Girl King--If you take Xena, Twelfth Night, Treasure Island, Mystery Science Theater, a Jacques Costeau underwater flick, and stick it all in a blender, you might end up with Girl King. Mmmm. Saturday at 3 p.m. and Sunday at 12:10 p.m.
! Hooked--This frank, dispassionate, but troubling documentary explores cruising in the Internet age. Thanks to real-time chat, men are able to trade vital stats and arrange a rendezvous in a matter of an hour. Director Todd Ahlberg talks with current and former cybercruisers: Some extol the culture as a vital means of near-instant gratification while others talk about it like a kicked cocaine habit. Sunday at 6:50 p.m.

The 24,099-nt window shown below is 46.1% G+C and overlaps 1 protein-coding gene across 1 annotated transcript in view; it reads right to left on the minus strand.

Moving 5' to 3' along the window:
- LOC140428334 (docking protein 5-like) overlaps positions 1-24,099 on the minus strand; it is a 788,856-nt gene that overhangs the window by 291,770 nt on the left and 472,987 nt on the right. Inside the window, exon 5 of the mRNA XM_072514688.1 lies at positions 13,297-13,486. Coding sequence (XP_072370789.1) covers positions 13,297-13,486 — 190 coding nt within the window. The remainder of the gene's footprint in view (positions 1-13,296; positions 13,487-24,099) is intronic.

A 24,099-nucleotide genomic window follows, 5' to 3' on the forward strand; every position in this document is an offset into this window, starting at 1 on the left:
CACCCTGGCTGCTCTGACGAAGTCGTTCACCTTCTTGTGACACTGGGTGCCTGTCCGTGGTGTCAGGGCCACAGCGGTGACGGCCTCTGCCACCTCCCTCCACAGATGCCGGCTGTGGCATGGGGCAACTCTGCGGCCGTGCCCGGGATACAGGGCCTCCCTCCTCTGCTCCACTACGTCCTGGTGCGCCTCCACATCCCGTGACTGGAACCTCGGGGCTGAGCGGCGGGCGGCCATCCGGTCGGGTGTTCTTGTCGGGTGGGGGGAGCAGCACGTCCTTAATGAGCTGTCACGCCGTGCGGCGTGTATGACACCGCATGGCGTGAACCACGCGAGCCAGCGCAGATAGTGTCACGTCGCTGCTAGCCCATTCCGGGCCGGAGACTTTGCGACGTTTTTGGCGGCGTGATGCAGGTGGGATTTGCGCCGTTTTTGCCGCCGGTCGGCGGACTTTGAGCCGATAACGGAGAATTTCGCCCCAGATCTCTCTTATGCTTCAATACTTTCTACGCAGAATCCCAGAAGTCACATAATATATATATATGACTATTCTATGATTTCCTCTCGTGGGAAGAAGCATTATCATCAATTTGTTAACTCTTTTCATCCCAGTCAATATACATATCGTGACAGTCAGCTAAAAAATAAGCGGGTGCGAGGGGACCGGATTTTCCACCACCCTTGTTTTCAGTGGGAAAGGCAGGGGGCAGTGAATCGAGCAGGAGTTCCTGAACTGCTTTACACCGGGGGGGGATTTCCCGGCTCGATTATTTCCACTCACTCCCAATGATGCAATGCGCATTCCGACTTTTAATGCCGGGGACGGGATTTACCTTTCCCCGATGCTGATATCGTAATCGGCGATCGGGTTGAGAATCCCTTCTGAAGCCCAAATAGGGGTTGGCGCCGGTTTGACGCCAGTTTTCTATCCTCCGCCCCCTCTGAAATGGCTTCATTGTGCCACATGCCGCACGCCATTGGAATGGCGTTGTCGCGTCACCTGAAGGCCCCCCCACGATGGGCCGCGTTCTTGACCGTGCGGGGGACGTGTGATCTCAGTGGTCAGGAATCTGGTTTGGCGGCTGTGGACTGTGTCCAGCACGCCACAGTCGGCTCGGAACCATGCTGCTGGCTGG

P.S. Your Cat's Dead--Remember Steve Guttenberg? The 1980s equivalent of Jason Biggs who appeared in Police Academies 1,2,3 and 4? Well, Guttenberg's still on the beat and he comes to NCGLFF with this indie project that he directs and stars in. The film is adapted from a fairly well-known James Kirkwood play about a demoralized writer who engages in sexual power games with a man he catches in the act of robbing his apartment. However, one has the feeling that this material works better in the black box because the premise is too patently ludicrous to be convincing as a movie. Guttenberg's performance doesn't help: His turn as a pathetic sad-sack gives us nothing to root for. Friday at 9:15 p.m.